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    ABSTRACT: Recognition of conspecifics and mates is based on a variety of sensory cues that are specific to the species, sex and social status of each individual. The courtship and mating activity of Drosophila melanogaster flies is thought to depend on the olfactory perception of a male-specific volatile pheromone, cis-vaccenyl acetate (cVA), and the gustatory perception of cuticular hydrocarbons (CHs), some of which are sexually dimorphic. Using two complementary sampling methods (headspace Solid Phase Micro-Extraction [SPME] and solvent extraction) coupled with GC-MS analysis, we measured the dispersion of pheromonal CHs in the air and on the substrate around the fly. We also followed the variations in CHs that were induced by social and sexual interactions. We found that all CHs present on the fly body were deposited as a thin layer on the substrate, whereas only a few of these molecules were also detected in the air. Moreover, social experience during early adult development and in mature flies strongly affected male volatile CHs but not cVA, whereas sexual interaction only had a moderate influence on dispersed CHs. Our study suggests that, in addition to their role as contact cues, CHs can influence fly behavior at a distance and that volatile, deposited and body pheromonal CHs participate in a three-step recognition of the chemical identity and social status of insects.
    PLoS ONE 07/2012; 7(7):e40396. DOI:10.1371/journal.pone.0040396 · 3.23 Impact Factor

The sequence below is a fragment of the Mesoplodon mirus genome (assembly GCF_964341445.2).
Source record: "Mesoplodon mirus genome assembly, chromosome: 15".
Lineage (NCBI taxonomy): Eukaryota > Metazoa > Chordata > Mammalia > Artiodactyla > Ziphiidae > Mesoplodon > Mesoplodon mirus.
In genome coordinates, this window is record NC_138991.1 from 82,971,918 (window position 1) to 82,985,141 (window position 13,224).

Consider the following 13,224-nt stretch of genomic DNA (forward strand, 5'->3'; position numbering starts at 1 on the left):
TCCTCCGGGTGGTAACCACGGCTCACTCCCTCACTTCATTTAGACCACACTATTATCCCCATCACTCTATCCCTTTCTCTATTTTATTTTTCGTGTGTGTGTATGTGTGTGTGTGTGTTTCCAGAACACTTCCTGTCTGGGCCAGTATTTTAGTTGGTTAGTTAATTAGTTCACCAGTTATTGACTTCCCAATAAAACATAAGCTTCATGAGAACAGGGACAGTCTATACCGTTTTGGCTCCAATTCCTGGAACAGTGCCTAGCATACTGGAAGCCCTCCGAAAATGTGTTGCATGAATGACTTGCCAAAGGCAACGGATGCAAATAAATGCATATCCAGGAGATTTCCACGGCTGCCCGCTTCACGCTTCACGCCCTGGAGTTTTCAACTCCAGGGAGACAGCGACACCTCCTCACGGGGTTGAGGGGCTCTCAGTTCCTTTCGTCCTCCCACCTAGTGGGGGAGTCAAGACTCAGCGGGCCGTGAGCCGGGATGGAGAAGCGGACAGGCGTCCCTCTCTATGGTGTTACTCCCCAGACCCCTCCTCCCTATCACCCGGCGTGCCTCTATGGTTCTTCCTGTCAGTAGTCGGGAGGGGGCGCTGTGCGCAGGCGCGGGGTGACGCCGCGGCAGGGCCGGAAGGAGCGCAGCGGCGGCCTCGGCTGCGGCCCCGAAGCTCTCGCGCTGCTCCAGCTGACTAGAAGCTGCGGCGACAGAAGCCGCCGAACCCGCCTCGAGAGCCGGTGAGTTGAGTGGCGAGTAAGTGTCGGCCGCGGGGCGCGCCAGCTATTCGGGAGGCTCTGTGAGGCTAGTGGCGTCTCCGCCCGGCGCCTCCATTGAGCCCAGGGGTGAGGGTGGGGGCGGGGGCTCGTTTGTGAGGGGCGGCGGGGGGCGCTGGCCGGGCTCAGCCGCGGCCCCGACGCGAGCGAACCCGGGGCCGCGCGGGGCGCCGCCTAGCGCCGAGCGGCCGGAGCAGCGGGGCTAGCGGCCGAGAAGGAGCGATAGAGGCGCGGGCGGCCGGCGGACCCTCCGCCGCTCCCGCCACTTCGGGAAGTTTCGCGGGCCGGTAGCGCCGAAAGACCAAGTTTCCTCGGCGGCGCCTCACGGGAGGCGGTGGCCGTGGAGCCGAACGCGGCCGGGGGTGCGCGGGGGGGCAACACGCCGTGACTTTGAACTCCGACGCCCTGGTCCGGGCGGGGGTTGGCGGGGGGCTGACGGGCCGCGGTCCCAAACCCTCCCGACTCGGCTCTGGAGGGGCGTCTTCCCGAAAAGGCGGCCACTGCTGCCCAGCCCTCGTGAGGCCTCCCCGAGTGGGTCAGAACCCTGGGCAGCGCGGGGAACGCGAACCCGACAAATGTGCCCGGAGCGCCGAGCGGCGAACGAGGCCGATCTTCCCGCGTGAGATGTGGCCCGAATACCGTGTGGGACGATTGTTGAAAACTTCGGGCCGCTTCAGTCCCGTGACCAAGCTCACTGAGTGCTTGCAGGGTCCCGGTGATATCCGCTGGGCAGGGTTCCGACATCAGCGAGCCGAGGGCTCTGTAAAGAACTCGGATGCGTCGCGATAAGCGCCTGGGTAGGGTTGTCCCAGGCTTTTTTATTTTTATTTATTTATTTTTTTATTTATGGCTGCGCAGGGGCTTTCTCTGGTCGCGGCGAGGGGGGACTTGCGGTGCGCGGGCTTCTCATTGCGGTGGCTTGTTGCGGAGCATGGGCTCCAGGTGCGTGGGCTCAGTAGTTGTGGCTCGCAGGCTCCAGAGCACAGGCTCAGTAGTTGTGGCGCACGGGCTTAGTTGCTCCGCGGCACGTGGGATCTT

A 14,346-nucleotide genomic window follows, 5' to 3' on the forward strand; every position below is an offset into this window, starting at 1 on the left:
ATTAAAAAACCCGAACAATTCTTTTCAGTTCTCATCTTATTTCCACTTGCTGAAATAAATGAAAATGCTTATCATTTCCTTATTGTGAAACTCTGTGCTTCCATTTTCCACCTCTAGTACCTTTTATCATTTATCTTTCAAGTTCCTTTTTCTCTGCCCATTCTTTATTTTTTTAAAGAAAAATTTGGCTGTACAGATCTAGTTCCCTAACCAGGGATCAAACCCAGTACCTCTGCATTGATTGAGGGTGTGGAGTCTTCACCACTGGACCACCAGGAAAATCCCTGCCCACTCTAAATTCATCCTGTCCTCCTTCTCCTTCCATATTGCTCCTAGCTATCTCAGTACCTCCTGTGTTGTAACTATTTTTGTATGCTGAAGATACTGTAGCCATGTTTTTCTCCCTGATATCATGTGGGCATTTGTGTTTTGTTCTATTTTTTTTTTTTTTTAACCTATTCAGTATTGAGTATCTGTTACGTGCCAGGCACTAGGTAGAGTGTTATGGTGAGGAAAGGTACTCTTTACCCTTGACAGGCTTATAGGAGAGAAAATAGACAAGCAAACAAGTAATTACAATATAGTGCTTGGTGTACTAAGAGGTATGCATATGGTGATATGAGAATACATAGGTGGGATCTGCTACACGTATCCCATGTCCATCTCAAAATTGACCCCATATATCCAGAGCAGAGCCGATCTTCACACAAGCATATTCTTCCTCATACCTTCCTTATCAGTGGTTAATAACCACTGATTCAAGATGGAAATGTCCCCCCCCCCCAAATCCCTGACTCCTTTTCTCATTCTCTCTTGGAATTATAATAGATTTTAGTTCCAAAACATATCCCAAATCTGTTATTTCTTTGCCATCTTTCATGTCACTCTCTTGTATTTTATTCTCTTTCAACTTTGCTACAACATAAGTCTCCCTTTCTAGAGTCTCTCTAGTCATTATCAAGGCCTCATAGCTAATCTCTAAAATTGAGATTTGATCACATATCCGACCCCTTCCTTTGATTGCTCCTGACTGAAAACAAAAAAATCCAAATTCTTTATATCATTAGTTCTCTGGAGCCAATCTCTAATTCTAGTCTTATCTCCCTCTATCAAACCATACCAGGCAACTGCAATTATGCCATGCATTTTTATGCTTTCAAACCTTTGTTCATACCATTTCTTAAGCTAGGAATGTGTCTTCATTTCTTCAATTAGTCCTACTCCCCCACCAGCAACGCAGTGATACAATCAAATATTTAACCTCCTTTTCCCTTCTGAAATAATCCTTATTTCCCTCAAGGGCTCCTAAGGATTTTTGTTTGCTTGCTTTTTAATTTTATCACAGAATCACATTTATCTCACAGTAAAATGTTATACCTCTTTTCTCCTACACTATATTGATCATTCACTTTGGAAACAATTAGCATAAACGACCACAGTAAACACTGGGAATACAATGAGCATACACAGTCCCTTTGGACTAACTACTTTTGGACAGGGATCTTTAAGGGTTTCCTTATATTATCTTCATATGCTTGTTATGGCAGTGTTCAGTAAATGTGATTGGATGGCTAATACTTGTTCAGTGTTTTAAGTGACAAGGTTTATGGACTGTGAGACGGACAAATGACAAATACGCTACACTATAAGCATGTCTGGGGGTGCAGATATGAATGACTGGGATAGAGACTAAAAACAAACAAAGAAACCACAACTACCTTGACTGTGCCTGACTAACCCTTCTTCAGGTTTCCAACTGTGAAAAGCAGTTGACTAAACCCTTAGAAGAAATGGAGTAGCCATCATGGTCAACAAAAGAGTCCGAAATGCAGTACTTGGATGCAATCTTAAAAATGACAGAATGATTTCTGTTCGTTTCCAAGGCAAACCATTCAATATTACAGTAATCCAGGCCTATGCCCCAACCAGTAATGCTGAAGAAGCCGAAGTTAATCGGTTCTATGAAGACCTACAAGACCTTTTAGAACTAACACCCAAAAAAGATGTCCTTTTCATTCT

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    • "cVA also suppresses courtship towards recently-mated females, as cVA is transferred to the female with the seminal fluid [17]. Or67d, an Or mediating the sensory and behavioral responses to the cVA [15,16,18,19] is expressed in T1 trichoid sensilla [18]. LUSH, an odorant-binding protein (OBP), and SNMP1, a putative membrane bound coreceptor, are also required for cVA sensitivity [15,18,20-22]. "
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    ABSTRACT: Insects respond to the spatial and temporal dynamics of a pheromone plume, which implies not only a strong response to 'odor on', but also to 'odor off'. This requires mechanisms geared toward a fast signal termination. Several mechanisms may contribute to signal termination, among which odorant-degrading enzymes. These enzymes putatively play a role in signal dynamics by a rapid inactivation of odorants in the vicinity of the sensory receptors, although direct in vivo experimental evidences are lacking. Here we verified the role of an extracellular carboxylesterase, esterase-6 (Est-6), in the sensory physiological and behavioral dynamics of Drosophila melanogaster response to its pheromone, cis-vaccenyl acetate (cVA). Est-6 was previously linked to post-mating effects in the reproductive system of females. As Est-6 is also known to hydrolyze cVA in vitro and is expressed in the main olfactory organ, the antenna, we tested here its role in olfaction as a putative odorant-degrading enzyme. We first confirm that Est-6 is highly expressed in olfactory sensilla, including cVA-sensitive sensilla, and we show that expression is likely associated with non-neuronal cells. Our electrophysiological approaches show that the dynamics of olfactory receptor neuron (ORN) responses is strongly influenced by Est-6, as in Est-6° null mutants (lacking the Est-6 gene) cVA-sensitive ORN showed increased firing rate and prolonged activity in response to cVA. Est-6° mutant males had a lower threshold of behavioral response to cVA, as revealed by the analysis of two cVA-induced behaviors. In particular, mutant males exhibited a strong decrease of male-male courtship, in association with a delay in courtship initiation. Our study presents evidence that Est-6 plays a role in the physiological and behavioral dynamics of sex pheromone response in Drosophila males and supports a role of Est-6 as an odorant-degrading enzyme (ODE) in male antennae. Our results also expand the role of Est-6 in Drosophila biology, from reproduction to olfaction, and highlight the role of ODEs in insect olfaction.
    BMC Biology 06/2012; 10(1):56. DOI:10.1186/1741-7007-10-56 · 7.98 Impact Factor